Fort Frances was the 1st Ontario town to ban single-use plastics. So how has it gone?

One year after Fort Frances became the first municipality in Ontario to ban single-use plastics, some businesses and customers say the transition to recyclable and compostable alternatives has been relatively smooth. 

Nonetheless, the town has opted to delay enforcing the bylaw due to supply chain concerns raised by some restaurant owners. 

The ban took effect on Jan. 1, 2021, and enforcement was initially delayed by one year to give businesses time to adapt to the new requirements. Town council voted late last year to further delay enforcement until June 30.

The bylaw prohibits the distribution of Styrofoam takeout containers, plastic swizzle sticks, stir sticks and straws; and plastic grocery bags. It contains a number of exceptions, such as allowing plastic straws to be handed out upon request so that people with disabilities who need the items can still access them.

Compostable alternatives to plastic grocery bags

As the federal government prepares to implement a single-use plastics ban before the end of 2022, CBC Thunder Bay reached out to people in Fort Frances to learn about their experiences in their northwestern Ontario town.

“It’s been accepted very well,” said Craig Sanders, who owns The Place, an independent grocery store. “I mean, for the first couple of days, there were a couple of people complaining, but it doesn’t take people long to get used to the idea that there’s been a change, and this is how things have to be.”

Sanders spent much of the year preparing to transition away from plastic grocery bags and found a supplier who offers a compostable alternative, he said. He made the transition after Christmas, and now offers both paper and compostable plastic bags for 10 cents each.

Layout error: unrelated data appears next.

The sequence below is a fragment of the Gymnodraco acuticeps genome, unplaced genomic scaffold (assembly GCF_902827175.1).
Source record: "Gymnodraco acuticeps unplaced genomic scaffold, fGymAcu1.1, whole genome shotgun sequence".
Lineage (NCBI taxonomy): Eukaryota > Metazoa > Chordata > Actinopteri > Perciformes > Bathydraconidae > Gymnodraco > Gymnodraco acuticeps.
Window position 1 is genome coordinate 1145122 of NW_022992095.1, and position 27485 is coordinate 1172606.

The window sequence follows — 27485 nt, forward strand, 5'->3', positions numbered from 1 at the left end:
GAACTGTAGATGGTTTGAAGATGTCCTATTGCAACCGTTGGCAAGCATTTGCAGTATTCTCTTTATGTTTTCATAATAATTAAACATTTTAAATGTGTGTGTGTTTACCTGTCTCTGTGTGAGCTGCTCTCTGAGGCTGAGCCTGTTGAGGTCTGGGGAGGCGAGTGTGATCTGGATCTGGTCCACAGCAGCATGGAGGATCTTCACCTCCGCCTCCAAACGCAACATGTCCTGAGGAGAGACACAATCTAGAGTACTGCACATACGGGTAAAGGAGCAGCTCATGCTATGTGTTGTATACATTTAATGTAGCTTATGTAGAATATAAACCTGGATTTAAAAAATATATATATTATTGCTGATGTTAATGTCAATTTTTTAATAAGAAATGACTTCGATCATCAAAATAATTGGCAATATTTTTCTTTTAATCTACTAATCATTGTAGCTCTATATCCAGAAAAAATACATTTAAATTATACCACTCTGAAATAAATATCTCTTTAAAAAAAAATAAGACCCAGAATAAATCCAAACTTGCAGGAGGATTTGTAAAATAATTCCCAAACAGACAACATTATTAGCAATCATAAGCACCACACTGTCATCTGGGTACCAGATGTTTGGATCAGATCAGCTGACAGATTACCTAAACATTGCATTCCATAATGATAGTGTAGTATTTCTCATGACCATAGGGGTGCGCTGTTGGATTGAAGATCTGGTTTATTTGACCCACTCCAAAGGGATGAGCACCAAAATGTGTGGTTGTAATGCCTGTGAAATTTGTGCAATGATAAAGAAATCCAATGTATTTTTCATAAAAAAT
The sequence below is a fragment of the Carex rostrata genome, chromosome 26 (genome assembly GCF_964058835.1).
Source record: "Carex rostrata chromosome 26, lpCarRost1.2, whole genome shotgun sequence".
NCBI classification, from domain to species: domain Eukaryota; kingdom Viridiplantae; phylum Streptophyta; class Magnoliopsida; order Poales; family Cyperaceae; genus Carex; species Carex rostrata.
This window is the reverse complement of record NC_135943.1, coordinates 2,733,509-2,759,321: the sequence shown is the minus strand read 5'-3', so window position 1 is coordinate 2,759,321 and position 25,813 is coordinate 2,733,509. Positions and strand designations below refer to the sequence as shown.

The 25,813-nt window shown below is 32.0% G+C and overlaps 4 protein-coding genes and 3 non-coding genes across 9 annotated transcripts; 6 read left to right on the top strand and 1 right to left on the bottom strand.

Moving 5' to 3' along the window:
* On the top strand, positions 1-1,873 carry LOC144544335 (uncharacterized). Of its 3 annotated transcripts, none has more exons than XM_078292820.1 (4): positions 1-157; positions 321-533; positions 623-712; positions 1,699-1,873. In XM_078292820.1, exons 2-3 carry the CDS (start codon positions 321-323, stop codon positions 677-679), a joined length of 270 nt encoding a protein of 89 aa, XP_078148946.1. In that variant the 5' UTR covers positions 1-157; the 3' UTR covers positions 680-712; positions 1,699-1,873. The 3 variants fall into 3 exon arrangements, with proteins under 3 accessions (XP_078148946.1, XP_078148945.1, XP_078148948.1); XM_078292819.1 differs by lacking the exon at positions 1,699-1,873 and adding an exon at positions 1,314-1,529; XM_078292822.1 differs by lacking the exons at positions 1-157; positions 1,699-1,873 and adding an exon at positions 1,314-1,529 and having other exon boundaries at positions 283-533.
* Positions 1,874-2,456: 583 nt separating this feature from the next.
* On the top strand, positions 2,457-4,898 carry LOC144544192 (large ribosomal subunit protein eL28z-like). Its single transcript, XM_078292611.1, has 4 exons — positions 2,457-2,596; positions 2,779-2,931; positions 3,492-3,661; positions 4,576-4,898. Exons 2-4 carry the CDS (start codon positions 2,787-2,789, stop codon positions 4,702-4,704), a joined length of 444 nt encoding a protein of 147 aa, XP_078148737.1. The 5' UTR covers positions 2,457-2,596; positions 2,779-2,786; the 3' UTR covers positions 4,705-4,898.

“Plastic bags were costing us just over two cents,” he said. “The new ones are costing us 12 to 15 cents, depending on whether it’s paper or plastic. So we’ve implemented a charge. And we’re seeing people bring their own bags a lot more often.”

Sanders estimated he handed out around 1,500 plastic bags a week prior to the implementation of the single-use plastics ban. He’s now giving out between 800 and 900 recyclable or compostable alternatives, and that number is trending downward.

More shoppers are bringing their own reusable bags to the Place, and independent grocery story in Fort Frances, owner Craig Sanders said. (Tolga Akmen/AFP/Getty Images)

Grocery store customer Nadine Cousineau said she usually brought reusable bags to the store even before the plastic bag ban, so it wasn’t hard for her to adjust. But she said things are a little more complicated now if she forgets those bags. 

“The grocery store here actually offers paper bags, but you pay for them — I believe it’s like 15 cents a bag — so there’s that option, she said. 

“But they do often run out. So I either just load up my cart with all my groceries and then put them in my vehicle, or I buy another reusable bag … And I know quite a few people who end up having about 100 reusable bags, because they forget their bags, and then they have to buy new ones every time they go to the store.”

One of the restaurant owners who signed the letter to the city asking it to delay the penalty phase of the ban said she’s not opposed to helping the environment. 

Sarah Noonan, who owns La Place Rendez-Vous, a hotel and restaurant in Fort Frances, said she’s been replacing single-use shampoo bottles in her hotel rooms with refillable dispensers. She doesn’t use Styrofoam packaging for her take-out food, and she stopped giving out straws long before the bylaw was passed — unless people specifically requested them.

She’s also been using paper rather than plastic bags for more than a year now.  

Sarah Noonan of La Place Rendez-Vous said her business had already been using paper bags before the ban on plastic bags was implemented, but she had trouble accessing them last year due to pandemic-related supply chain issues and the flooding in British Columbia. (rendezvoushotel.com)